Saturday, February 20, 2016

Transportation News Round-Up: February 19, 2016

There were a lot of interesting news items and opinion pieces on transportation topics this week, from federal rail funding to state- and city-level infrastructure projects. Here are the big stories of the week:

The Hill: Amtrak requests $1.8B for fiscal 2017
On the heels of December's FAST Act, Amtrak has requested nearly $2 billion for fiscal year 2017, funding that will be used to implement Amtrak's five-year plan to meet rising demand for capacity and performance on the Northeast Corridor, buy new trainsets, and address the omnipresent problem of deteriorating infrastructure. The request will doubtlessly reignite debate over Amtrak subsidies; while Republicans argue that privatizing the Northeast routes would lead to more efficient operation, rail advocates note that the Northeast routes actually cross-subsidize money-losing, long-distance routes elsewhere in the country (see my earlier blog post on this topic).

New York Times: What happened to the great urban design projects?
This is a great piece by Allison Arieff of the San Francisco Planning and Urban Research Association on recapturing the creative spirit that gave us infrastructural marvels like California's Golden Gate bridge. It uses Atlanta's BeltLine and Elon Musk's Hyperloop as examples of modern, imaginative transportation projects that deserve more attention and appreciation. To quote Arieff, "In an age of cost overruns, project delays, safety risks and the other, seemingly infinite obstacles to infrastructure... keeping our eye on what's possible is certainly as important as fixating on what isn't."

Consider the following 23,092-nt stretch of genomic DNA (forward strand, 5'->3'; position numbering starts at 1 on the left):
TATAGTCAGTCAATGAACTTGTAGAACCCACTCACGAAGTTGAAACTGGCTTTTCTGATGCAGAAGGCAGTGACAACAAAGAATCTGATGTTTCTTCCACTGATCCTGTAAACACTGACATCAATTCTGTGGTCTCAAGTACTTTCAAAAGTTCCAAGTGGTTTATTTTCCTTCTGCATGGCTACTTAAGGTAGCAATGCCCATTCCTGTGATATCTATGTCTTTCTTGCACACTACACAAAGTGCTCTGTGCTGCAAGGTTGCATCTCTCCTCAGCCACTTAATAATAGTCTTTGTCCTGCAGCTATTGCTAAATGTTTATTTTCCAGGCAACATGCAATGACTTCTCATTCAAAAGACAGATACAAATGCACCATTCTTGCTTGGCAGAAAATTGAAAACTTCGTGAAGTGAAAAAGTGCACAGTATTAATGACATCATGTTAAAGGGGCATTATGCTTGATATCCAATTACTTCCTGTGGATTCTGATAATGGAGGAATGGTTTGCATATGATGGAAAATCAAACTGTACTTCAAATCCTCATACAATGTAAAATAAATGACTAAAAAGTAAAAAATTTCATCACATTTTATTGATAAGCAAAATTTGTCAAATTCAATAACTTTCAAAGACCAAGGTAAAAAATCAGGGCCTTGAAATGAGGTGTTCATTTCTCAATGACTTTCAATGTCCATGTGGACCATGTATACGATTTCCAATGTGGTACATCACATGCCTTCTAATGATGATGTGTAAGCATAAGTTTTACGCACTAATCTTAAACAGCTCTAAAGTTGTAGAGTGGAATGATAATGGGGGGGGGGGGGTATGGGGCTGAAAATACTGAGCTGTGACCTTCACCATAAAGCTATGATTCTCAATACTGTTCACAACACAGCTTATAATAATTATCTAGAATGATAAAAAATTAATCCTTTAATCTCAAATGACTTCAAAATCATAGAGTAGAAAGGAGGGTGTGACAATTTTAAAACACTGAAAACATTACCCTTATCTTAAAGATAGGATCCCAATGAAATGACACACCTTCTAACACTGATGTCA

Sacramento Bee: High-speed rail operating plan pivots to Silicon Valley
The California High-Speed Rail Authority released its draft 2016 business plan this week, and it shifts the next construction segment north. Instead of focusing on the Merced-Bakersfield-Los Angeles portion of the system, they will now turn their attention to the less costly Kern County-San Joaquin Valley-San Jose segment (map below for those less familiar with the geography). Authority board chairman Dan Richard says the shift "marks a transition from what has been primarily planning and initial construction to being able to tell the Legislature and the people that we now know with the available resources we have... those funds are sufficient to build and open and operate the first real high-speed rail leg in California."

Image courtesy of the California High-Speed Rail Authority

Vice: NYC wants to build a state of the art transit line - but sea level rise could put it under water

In his effort to promote a "modern, efficient, state-of-the-art" transit link along the Brooklyn-Queens waterfront, NYC Mayor Bill de Blasio has thrown his support behind the Brooklyn-Queens Connector (BQX) project, a system of trolleys and light rail connecting Sunset Park, Brooklyn to Astoria, Queens. But climate change scientists caution that with predicted sea level rise due to climate change, the proposed route would run along current and future flood zones. It makes for an interesting example of the interconnectedness of transportation and climate change issues.

Omaha World Herald: Legislators want infrastructure bank for roads projects, but disagree on how to fund it
The idea of establishing an infrastructure bank to help finance transportation projects has long been a popular one, and as states continue to take the lead on repairing and revitalizing their infrastructure, many are considering this option (30 states already have one). In Nebraska, there's agreement on the need for a state infrastructure bank, but not on how to pay for it: Sen. Jim Smith of Papillion supports moving $150 million from the state's cash reserve to launch the bank, while Sen. Heath Mello of Omaha says the bank should take no more than $50 million from the reserve. It's the sort of bread-and-butter issue that a lot of states are debating as they continue to deal with transportation funding gaps.

Happy reading, and happy weekend!

No comments:

Post a Comment